In many of my sessions, I have asked clients to pay attention to what they’re thinking, feeling, and deciding in their own challenging moments. This is illustrated by a triangle, where each point represents Thoughts, Feelings, and Behaviors; all of them connecting and influencing the next.

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Whether we know it or not, we’re using this triangle all the time in nearly every decision we make. When our thoughts are generally positive, the triangle/cycle tends to be positive and run smoother. When our thoughts are negative, however, the opposite is also true and can leave many people feeling stuck. To illustrate, here is what my writing process looks like:

Event: Blogs are due next week. I think, “I should write one about that TED talk I just watched!” I open a new word document, write a few things down, and then wonder what direction I’ll take with the info.

  • Thought: “I don’t know what to do with all of this, how do I make it make sense?”

  • Feeling: Overwhelmed, anxious

  • Behavior: I start to question my abilities, become flooded by my anxiety, and eventually shut down to avoid completing the task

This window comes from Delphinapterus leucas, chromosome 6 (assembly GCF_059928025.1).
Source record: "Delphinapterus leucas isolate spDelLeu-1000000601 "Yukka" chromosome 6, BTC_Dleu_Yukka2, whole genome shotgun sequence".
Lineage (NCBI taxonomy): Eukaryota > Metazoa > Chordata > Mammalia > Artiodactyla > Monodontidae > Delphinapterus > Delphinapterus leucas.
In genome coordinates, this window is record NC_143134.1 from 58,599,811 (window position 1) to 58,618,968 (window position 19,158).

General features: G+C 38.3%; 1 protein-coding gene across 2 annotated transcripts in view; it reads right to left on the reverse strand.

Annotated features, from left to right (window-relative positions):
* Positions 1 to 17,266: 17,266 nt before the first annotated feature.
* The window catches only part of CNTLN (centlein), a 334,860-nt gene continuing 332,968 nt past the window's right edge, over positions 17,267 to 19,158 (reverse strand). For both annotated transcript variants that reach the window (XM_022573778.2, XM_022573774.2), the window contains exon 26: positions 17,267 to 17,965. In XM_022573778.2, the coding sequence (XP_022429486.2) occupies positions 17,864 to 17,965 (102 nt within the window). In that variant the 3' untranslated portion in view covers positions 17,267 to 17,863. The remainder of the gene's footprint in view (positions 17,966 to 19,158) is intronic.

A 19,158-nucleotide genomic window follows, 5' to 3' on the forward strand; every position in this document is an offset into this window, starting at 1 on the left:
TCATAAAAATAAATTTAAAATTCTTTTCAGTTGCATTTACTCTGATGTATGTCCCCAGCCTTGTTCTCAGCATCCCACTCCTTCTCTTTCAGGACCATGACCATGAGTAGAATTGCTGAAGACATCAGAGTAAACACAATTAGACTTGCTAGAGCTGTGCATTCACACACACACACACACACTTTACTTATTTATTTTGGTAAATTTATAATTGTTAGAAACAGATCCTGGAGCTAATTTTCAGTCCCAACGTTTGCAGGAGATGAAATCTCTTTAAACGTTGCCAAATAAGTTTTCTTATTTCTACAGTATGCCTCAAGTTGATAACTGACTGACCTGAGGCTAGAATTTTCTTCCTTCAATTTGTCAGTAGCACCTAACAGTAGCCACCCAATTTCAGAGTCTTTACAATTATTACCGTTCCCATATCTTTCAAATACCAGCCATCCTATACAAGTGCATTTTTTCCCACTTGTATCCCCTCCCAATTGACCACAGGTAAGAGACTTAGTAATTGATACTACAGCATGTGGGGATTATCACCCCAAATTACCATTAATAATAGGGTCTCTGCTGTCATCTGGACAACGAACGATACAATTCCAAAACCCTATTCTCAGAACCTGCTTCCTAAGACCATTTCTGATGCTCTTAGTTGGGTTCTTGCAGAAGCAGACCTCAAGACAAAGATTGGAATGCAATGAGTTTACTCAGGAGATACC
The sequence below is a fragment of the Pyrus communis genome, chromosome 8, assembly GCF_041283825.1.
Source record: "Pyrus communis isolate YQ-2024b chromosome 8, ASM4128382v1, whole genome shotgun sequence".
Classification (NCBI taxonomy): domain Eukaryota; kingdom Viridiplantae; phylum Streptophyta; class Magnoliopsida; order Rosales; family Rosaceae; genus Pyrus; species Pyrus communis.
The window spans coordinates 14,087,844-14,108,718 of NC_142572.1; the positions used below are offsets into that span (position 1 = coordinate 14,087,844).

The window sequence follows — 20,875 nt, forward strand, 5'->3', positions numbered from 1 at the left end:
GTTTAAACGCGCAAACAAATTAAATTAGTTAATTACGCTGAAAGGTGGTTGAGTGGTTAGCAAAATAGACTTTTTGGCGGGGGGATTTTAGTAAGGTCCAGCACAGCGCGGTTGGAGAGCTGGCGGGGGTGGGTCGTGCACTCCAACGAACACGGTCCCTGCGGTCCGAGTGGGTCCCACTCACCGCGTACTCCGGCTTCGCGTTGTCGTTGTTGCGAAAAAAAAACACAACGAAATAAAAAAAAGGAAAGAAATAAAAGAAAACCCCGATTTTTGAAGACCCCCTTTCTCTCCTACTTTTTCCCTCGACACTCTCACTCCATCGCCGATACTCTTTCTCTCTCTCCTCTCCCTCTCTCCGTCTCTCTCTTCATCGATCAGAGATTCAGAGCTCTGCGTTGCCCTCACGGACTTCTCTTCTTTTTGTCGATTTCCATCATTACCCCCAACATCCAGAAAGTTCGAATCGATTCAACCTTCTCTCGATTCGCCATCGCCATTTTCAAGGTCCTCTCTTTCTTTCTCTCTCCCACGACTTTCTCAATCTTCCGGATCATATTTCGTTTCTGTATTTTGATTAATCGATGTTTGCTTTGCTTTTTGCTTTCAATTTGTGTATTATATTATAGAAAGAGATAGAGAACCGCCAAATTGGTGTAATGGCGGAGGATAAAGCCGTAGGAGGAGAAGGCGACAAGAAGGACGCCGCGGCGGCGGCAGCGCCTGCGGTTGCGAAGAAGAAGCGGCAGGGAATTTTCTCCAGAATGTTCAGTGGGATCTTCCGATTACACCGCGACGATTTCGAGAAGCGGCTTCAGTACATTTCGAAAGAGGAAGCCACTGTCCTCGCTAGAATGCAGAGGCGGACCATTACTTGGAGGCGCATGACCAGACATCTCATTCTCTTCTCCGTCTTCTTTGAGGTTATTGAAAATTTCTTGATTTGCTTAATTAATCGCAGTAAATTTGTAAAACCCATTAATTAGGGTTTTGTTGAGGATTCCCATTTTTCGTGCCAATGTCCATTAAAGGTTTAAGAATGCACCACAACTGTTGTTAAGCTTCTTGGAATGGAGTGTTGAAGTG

• Thought: “I AM SO BAD AT THIS!”

Event: Days later I think, “I should write about something more interesting, I’m probably the only one who thinks this is cool.”

  • Thought: “I’m not interesting enough to make something good"

  • Feeling: Inadequate, frustrated, sad

  • Behavior: I don’t like feeling this way, so I’m just going to do something else instead of finishing

  • Thought: “I AM SO BAD AT THIS.”

I could go on and on with this, but hopefully you get the idea. My deadline approaches and because of all my past experiences and behavior, I start to believe that I’m really bad at writing blogs which leaves me feeling stressed and incompetent. Since I don’t want to feel that way I decide to just avoid writing all together. When I avoid it, I’ve just reinforced the idea that I can’t do it and I’m bad at writing. Then I feel bad all over again, and the cycle repeats itself.